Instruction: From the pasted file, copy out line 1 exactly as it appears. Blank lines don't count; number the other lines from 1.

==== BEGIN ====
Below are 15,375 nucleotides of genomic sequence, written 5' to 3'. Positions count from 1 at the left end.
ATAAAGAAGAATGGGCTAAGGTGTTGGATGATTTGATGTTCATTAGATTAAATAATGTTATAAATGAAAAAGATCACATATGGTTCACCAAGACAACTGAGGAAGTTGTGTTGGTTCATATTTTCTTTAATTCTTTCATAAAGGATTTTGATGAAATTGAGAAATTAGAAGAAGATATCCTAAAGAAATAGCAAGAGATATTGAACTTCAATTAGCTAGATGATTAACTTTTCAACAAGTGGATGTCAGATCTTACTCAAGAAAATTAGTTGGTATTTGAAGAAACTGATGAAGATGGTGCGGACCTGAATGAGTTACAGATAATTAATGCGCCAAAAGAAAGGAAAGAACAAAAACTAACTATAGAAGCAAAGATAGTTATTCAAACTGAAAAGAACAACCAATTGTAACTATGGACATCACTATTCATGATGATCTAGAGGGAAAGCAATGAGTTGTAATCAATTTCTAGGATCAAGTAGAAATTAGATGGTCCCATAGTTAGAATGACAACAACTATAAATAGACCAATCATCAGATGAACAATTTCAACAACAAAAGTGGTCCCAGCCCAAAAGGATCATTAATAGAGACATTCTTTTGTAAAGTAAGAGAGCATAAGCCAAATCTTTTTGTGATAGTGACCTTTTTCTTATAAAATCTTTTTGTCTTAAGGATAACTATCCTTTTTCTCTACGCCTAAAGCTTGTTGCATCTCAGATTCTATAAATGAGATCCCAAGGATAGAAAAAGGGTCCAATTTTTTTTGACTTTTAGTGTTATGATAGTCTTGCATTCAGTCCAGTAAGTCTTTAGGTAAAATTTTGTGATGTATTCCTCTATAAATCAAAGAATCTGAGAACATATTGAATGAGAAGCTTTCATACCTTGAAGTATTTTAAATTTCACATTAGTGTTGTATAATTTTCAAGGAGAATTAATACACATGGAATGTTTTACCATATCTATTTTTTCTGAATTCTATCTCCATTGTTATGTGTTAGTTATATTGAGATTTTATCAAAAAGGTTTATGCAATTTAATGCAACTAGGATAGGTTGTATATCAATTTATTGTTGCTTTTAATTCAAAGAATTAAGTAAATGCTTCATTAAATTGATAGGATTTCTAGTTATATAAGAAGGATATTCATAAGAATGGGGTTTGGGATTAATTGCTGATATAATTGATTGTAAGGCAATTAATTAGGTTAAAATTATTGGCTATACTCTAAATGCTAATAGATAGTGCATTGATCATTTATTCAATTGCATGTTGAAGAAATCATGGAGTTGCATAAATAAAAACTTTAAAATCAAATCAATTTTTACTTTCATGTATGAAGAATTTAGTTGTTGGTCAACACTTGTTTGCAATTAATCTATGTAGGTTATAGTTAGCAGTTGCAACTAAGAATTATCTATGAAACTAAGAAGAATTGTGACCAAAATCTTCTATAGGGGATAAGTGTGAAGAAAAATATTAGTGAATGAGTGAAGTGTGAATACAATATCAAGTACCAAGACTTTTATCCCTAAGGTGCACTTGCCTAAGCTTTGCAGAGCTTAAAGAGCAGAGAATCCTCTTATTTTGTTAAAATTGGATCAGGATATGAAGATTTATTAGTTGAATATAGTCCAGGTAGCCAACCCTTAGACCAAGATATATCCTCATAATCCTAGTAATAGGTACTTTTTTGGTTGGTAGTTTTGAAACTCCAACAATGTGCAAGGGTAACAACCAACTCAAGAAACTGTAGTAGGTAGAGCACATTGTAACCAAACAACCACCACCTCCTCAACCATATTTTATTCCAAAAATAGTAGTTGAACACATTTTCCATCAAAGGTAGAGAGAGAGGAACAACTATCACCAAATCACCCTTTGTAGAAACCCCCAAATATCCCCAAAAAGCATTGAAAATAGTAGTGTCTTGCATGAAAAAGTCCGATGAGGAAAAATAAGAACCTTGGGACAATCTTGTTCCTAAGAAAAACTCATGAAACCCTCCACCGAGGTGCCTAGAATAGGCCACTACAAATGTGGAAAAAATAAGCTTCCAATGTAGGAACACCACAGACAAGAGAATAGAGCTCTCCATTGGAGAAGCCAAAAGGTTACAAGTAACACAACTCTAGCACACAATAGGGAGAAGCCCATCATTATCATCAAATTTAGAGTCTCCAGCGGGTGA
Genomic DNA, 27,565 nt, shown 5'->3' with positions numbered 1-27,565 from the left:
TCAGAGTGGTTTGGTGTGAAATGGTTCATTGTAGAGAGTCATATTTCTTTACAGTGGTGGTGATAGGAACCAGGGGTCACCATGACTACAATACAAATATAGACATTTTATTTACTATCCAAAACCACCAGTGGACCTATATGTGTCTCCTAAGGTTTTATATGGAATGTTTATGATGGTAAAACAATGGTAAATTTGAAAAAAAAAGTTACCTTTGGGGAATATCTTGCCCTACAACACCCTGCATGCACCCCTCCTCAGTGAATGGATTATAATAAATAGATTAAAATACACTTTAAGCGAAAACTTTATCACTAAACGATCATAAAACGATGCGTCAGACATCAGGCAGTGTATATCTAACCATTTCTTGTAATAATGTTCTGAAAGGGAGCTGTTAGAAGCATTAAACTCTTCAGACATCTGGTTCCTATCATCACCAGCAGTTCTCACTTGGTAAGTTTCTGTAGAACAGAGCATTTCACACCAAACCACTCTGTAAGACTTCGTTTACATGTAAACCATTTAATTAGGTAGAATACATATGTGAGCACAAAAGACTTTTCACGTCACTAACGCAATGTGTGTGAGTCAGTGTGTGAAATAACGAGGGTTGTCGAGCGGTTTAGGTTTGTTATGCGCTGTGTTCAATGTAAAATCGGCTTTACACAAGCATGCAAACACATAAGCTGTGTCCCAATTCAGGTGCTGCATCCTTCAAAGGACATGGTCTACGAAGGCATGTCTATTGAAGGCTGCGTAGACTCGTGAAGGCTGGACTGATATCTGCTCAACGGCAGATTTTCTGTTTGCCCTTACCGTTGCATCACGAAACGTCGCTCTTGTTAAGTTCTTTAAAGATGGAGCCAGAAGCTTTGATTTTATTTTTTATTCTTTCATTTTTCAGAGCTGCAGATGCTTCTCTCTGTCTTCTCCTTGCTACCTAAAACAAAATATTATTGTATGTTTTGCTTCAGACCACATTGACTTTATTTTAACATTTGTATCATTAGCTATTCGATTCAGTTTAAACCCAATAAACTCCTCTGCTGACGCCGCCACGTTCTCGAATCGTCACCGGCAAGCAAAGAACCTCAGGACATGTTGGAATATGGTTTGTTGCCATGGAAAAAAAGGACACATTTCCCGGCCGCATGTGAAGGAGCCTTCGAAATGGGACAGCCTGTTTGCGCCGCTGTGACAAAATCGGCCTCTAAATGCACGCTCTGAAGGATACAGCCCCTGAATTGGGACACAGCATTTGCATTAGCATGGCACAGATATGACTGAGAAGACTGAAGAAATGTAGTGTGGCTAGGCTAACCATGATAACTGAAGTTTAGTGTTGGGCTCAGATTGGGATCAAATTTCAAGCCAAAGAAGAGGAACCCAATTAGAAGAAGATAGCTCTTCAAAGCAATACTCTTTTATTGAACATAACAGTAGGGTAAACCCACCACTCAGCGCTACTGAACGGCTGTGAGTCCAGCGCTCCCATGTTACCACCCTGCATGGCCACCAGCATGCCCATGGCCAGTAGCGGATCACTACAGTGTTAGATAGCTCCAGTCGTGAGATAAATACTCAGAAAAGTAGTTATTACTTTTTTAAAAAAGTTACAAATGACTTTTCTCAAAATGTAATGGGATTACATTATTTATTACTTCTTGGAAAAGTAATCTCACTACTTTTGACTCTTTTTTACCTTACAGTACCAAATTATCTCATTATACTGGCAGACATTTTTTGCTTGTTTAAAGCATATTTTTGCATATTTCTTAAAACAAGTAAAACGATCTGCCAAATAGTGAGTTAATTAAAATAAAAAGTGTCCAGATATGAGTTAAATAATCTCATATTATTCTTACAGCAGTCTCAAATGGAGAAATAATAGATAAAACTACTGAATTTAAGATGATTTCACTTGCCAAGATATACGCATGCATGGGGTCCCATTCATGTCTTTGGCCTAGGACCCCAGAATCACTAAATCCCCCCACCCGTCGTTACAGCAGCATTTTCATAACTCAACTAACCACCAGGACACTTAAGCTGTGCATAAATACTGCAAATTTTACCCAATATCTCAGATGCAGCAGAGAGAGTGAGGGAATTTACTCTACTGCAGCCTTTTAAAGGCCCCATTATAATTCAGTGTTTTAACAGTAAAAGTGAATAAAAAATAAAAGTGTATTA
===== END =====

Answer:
Below are 15,375 nucleotides of genomic sequence, written 5' to 3'. Positions count from 1 at the left end.